Elections are about winning or losing. There are few drawn matches in this game. But, over and above the actual outcome, elections are also part of a much larger game, known to students of constitutionalism as the “game on the rules of the game”. When seen through this particular lens, what lessons do we get from the recently concluded assembly elections in Bihar?
The first and foremost message we get is one of a resounding win for electoral democracy in India. The judicious decision of the Election Commission to hold the elections despite the pandemic and elaborate precautions with regard to polling and staggered counting in order to facilitate social distancing have drawn appropriate resonance from the electorate, which reciprocated with a high turnout of over 55 per cent, barely one per cent below the previous assembly elections of 2015. The smooth and seamless course of the election, the spirited but orderly campaign, the suspense of the last scene, which kept the audience riveted till the curtains came down, turned this election into an eloquent testimony of the resilience of India’s electoral democracy. The contrast with the presidential elections of the United States must give a feel of schadenfreude to the Indian voter, whose democratic credentials have always been treated with a touch of condescension by Western experts of democracy transition and consolidation.
The second point to note is the success of the electoral process in putting forces that matter on the ground — such as the radical Left, socialists, and the religious right — into the electoral fray, and, subsequently, into the legislature. The electrifying convergence of the opposition grand coalition and its strategic, coordinated manoeuvre showed the deep penetration of electoral culture. Equally significant was the induction of the All India Majlis-e-Ittehadul Muslimeen (AIMIM) into the legislature of Bihar which opens up room for future expansion into the east and the north of India. Liberal democrats need not panic at the expansion of a party whose leader is often derided for his communal views. After all, politics is not only about roti, kapda aur makan; it is also about kursi, izzat and collective identity, not ignoring, also, the loaves and fishes of power. A national platform that can represent Muslim interests and compete for power within the framework of parliamentary politics, would be an effective countervailing force to Hindutva. This process of realignment is at work today, from “Kashmir to Kanyakumari”. In addition, the fact that these “anti-system” parties have become part of parliamentary process should silence the dire predictions of “democracy backsliding” in India.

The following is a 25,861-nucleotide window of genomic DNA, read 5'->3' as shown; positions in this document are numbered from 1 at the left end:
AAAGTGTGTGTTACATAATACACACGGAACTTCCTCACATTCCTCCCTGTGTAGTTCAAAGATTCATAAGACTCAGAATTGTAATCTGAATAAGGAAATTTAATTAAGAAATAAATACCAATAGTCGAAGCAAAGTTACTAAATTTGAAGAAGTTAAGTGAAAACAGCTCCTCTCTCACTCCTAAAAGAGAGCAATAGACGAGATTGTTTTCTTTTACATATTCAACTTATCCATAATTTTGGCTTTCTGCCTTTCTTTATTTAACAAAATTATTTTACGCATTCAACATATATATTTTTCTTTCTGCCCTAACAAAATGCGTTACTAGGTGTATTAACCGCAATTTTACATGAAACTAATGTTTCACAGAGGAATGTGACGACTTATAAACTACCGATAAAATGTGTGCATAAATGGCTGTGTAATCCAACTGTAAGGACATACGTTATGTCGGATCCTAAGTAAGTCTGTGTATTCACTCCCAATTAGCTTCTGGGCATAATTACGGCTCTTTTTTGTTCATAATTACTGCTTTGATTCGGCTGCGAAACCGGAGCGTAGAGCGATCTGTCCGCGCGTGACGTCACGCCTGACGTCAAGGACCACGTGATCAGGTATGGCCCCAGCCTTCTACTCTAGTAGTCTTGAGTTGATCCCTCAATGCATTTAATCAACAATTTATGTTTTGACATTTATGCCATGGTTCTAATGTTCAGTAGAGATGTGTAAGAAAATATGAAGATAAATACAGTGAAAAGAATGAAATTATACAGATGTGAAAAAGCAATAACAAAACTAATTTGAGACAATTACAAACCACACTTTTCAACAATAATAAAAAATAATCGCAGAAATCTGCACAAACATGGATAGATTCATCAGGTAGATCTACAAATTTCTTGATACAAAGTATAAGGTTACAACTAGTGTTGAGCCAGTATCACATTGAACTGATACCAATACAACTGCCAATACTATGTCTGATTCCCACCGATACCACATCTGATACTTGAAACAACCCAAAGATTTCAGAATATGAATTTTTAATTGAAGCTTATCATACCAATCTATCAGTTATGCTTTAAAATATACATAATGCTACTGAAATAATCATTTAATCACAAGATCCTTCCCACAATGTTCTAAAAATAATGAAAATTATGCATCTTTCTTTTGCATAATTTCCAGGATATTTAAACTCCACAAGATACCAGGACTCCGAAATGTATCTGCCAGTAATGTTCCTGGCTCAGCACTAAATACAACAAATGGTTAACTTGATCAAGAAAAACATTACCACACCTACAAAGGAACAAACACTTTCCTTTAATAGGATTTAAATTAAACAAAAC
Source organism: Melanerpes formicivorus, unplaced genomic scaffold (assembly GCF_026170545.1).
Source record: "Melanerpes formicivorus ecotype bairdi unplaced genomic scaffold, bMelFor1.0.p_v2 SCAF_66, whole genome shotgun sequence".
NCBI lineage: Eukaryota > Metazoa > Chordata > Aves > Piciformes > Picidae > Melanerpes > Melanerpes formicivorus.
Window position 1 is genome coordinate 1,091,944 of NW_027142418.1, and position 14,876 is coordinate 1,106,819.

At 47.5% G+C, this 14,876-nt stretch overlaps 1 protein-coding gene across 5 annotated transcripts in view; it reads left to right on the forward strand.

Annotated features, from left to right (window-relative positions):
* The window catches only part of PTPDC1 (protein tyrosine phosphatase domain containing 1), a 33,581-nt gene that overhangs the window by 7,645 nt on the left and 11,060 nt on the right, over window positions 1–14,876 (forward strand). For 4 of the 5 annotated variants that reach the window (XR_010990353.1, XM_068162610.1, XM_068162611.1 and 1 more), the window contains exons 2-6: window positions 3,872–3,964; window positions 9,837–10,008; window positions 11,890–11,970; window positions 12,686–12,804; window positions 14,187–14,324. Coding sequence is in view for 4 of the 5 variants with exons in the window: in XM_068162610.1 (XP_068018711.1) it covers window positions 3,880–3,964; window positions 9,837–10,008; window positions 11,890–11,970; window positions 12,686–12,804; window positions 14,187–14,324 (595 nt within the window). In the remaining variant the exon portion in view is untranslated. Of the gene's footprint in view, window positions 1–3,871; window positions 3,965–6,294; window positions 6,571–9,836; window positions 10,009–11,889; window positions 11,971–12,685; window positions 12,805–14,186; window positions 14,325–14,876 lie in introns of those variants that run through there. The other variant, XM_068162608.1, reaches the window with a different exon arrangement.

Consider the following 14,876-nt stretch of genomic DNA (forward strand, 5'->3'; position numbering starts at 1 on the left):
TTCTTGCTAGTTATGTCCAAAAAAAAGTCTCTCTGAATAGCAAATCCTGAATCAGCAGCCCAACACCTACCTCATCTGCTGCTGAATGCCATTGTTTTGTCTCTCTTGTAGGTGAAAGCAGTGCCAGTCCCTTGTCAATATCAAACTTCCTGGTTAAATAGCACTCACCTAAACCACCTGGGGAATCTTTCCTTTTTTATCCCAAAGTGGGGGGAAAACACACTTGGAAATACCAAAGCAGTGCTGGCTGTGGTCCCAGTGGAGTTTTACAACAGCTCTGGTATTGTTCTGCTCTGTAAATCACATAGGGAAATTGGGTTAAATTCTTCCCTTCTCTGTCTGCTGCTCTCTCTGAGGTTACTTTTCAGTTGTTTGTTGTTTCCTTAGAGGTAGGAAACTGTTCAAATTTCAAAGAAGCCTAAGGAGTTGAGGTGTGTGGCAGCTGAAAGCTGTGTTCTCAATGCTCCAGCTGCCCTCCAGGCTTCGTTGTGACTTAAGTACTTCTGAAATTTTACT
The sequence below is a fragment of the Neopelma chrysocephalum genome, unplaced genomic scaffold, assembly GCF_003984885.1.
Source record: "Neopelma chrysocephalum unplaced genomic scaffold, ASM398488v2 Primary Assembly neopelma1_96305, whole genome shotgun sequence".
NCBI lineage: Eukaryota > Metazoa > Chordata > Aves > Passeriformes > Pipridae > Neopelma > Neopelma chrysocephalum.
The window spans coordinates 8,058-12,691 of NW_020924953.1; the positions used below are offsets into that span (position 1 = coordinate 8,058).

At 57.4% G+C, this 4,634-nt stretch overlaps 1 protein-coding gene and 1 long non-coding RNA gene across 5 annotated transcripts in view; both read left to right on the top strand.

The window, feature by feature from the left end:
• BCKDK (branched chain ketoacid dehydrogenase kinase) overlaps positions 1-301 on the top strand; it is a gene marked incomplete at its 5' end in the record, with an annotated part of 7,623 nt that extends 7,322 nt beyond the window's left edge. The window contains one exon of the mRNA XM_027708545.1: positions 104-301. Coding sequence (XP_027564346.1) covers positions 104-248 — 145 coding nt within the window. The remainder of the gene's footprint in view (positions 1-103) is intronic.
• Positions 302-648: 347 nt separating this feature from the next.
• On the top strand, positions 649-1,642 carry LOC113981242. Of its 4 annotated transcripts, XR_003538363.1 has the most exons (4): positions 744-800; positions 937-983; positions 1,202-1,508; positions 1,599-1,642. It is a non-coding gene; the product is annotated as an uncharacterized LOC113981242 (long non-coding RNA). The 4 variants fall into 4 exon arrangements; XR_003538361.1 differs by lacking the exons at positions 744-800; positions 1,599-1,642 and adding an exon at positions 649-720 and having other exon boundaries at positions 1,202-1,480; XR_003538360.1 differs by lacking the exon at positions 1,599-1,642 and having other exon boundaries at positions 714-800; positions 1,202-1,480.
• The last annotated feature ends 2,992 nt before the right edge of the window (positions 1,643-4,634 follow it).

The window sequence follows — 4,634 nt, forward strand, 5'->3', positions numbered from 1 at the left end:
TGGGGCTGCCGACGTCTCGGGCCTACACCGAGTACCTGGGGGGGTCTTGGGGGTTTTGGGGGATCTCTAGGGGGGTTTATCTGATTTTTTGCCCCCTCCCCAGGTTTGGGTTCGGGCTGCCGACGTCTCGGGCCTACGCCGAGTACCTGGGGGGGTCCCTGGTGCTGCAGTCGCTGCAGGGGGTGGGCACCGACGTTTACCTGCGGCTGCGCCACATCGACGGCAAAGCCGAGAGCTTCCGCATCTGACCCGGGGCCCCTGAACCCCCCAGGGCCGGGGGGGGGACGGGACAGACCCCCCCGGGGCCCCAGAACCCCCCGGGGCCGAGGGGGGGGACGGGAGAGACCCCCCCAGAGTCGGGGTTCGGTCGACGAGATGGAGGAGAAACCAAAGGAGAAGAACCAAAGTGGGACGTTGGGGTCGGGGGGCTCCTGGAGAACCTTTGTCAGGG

There are two dissonant issues that also emerged from this election which need careful dissection. The display of open, unabashed, political promiscuity such as some see in Nitish Kumar’s serial change of partners, the coexistence of dynastic politics, and thinly disguised tactical coalitions based on caste arithmetic that underpin electoral politics in the state are anathema for true-blue liberal democrats.